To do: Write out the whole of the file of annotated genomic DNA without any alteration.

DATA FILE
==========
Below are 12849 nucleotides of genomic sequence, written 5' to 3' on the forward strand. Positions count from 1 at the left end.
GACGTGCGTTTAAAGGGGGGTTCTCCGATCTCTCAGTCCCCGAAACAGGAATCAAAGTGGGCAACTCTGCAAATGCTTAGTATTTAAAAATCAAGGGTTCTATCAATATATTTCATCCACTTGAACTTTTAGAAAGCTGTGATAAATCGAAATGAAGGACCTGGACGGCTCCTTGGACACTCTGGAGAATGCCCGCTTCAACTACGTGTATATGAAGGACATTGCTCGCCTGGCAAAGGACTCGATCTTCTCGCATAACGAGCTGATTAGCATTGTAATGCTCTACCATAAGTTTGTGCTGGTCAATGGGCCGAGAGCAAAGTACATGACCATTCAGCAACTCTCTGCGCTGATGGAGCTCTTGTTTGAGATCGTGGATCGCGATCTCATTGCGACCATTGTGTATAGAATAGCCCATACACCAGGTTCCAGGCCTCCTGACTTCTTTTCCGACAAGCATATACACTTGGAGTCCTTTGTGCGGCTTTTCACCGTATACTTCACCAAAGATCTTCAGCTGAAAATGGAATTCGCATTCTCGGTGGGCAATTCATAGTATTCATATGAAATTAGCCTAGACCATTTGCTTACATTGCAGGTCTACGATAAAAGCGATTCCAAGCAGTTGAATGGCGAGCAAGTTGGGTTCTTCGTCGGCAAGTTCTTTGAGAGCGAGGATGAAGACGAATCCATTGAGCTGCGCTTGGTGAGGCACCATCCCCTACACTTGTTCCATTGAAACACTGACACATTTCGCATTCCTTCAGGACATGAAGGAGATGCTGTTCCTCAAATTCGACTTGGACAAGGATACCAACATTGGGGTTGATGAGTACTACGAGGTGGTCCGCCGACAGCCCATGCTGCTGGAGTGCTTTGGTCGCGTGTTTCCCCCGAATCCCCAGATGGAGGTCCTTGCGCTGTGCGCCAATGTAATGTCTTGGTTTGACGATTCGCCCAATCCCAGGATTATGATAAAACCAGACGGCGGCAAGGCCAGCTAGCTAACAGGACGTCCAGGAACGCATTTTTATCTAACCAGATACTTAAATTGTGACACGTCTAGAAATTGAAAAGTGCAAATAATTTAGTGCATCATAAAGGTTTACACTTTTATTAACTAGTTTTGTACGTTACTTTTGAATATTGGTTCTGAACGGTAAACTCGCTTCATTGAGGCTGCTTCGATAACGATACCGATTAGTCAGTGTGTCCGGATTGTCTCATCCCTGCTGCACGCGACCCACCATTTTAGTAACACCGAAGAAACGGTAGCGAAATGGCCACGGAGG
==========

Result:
Below are 12849 nucleotides of genomic sequence, written 5' to 3' on the forward strand. Positions count from 1 at the left end.
GACGTGCGTTTAAAGGGGGGTTCTCCGATCTCTCAGTCCCCGAAACAGGAATCAAAGTGGGCAACTCTGCAAATGCTTAGTATTTAAAAATCAAGGGTTCTATCAATATATTTCATCCACTTGAACTTTTAGAAAGCTGTGATAAATCGAAATGAAGGACCTGGACGGCTCCTTGGACACTCTGGAGAATGCCCGCTTCAACTACGTGTATATGAAGGACATTGCTCGCCTGGCAAAGGACTCGATCTTCTCGCATAACGAGCTGATTAGCATTGTAATGCTCTACCATAAGTTTGTGCTGGTCAATGGGCCGAGAGCAAAGTACATGACCATTCAGCAACTCTCTGCGCTGATGGAGCTCTTGTTTGAGATCGTGGATCGCGATCTCATTGCGACCATTGTGTATAGAATAGCCCATACACCAGGTTCCAGGCCTCCTGACTTCTTTTCCGACAAGCATATACACTTGGAGTCCTTTGTGCGGCTTTTCACCGTATACTTCACCAAAGATCTTCAGCTGAAAATGGAATTCGCATTCTCGGTGGGCAATTCATAGTATTCATATGAAATTAGCCTAGACCATTTGCTTACATTGCAGGTCTACGATAAAAGCGATTCCAAGCAGTTGAATGGCGAGCAAGTTGGGTTCTTCGTCGGCAAGTTCTTTGAGAGCGAGGATGAAGACGAATCCATTGAGCTGCGCTTGGTGAGGCACCATCCCCTACACTTGTTCCATTGAAACACTGACACATTTCGCATTCCTTCAGGACATGAAGGAGATGCTGTTCCTCAAATTCGACTTGGACAAGGATACCAACATTGGGGTTGATGAGTACTACGAGGTGGTCCGCCGACAGCCCATGCTGCTGGAGTGCTTTGGTCGCGTGTTTCCCCCGAATCCCCAGATGGAGGTCCTTGCGCTGTGCGCCAATGTAATGTCTTGGTTTGACGATTCGCCCAATCCCAGGATTATGATAAAACCAGACGGCGGCAAGGCCAGCTAGCTAACAGGACGTCCAGGAACGCATTTTTATCTAACCAGATACTTAAATTGTGACACGTCTAGAAATTGAAAAGTGCAAATAATTTAGTGCATCATAAAGGTTTACACTTTTATTAACTAGTTTTGTACGTTACTTTTGAATATTGGTTCTGAACGGTAAACTCGCTTCATTGAGGCTGCTTCGATAACGATACCGATTAGTCAGTGTGTCCGGATTGTCTCATCCCTGCTGCACGCGACCCACCATTTTAGTAACACCGAAGAAACGGTAGCGAAATGGCCACGGAGG